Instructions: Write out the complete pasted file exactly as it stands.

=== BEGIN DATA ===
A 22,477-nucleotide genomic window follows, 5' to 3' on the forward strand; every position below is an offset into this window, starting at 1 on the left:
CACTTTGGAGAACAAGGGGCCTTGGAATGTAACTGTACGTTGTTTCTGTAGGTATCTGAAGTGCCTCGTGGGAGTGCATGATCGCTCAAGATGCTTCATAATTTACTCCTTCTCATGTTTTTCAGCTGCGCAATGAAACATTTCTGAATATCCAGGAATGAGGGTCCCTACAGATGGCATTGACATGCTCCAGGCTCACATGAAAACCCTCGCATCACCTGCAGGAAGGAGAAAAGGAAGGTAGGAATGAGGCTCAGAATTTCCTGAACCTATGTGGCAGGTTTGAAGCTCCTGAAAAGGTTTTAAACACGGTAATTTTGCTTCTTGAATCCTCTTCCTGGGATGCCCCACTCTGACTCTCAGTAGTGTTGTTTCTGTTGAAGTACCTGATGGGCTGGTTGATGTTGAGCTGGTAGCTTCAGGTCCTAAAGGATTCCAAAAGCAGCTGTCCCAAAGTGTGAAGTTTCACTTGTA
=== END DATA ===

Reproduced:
A 22,477-nucleotide genomic window follows, 5' to 3' on the forward strand; every position below is an offset into this window, starting at 1 on the left:
CACTTTGGAGAACAAGGGGCCTTGGAATGTAACTGTACGTTGTTTCTGTAGGTATCTGAAGTGCCTCGTGGGAGTGCATGATCGCTCAAGATGCTTCATAATTTACTCCTTCTCATGTTTTTCAGCTGCGCAATGAAACATTTCTGAATATCCAGGAATGAGGGTCCCTACAGATGGCATTGACATGCTCCAGGCTCACATGAAAACCCTCGCATCACCTGCAGGAAGGAGAAAAGGAAGGTAGGAATGAGGCTCAGAATTTCCTGAACCTATGTGGCAGGTTTGAAGCTCCTGAAAAGGTTTTAAACACGGTAATTTTGCTTCTTGAATCCTCTTCCTGGGATGCCCCACTCTGACTCTCAGTAGTGTTGTTTCTGTTGAAGTACCTGATGGGCTGGTTGATGTTGAGCTGGTAGCTTCAGGTCCTAAAGGATTCCAAAAGCAGCTGTCCCAAAGTGTGAAGTTTCACTTGTA